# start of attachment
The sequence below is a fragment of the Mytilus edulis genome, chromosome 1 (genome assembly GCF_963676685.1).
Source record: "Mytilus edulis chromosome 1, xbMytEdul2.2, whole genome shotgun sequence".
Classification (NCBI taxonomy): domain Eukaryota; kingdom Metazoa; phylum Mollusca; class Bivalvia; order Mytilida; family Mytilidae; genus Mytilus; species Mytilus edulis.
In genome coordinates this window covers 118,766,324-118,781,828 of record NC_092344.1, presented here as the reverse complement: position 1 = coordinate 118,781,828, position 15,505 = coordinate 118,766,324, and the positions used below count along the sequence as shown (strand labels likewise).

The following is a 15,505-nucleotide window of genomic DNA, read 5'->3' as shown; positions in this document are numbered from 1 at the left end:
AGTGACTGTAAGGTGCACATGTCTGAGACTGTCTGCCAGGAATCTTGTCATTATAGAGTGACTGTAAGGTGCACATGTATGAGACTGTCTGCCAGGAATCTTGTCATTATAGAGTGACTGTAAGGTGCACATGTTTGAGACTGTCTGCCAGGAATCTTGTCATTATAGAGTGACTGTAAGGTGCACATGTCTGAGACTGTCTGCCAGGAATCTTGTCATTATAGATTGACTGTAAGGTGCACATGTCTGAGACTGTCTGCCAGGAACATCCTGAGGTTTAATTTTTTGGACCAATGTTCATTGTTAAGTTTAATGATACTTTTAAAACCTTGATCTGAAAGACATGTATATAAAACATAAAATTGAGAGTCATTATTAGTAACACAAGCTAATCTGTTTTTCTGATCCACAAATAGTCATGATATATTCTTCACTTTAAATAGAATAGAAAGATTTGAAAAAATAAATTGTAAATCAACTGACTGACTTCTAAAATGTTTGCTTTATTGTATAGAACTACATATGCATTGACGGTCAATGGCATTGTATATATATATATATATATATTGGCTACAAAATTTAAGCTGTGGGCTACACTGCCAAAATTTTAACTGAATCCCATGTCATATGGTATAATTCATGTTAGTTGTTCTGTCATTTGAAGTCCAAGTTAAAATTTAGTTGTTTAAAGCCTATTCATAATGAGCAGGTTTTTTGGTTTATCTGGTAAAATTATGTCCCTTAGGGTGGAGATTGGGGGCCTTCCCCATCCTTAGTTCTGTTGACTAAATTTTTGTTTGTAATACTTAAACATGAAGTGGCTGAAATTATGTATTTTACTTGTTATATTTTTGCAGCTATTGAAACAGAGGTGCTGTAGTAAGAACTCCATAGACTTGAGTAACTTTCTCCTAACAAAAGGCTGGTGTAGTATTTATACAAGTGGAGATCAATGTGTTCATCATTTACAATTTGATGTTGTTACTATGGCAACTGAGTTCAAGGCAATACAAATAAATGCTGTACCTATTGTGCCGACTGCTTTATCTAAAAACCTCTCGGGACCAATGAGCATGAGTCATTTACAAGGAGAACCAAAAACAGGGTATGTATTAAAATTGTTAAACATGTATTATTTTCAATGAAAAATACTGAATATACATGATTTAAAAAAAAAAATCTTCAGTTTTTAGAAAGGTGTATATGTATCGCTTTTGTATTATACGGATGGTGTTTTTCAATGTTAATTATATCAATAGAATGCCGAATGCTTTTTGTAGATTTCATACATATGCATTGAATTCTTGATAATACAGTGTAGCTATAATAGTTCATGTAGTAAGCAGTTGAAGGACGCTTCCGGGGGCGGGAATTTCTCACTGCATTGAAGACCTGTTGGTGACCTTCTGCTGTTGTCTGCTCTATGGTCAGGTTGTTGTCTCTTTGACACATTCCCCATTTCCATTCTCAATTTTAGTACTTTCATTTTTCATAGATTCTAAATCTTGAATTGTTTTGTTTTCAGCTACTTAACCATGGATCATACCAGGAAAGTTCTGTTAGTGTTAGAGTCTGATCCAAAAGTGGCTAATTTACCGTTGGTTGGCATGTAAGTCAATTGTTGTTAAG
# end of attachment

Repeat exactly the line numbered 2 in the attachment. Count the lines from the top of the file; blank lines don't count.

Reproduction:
Source record: "Mytilus edulis chromosome 1, xbMytEdul2.2, whole genome shotgun sequence".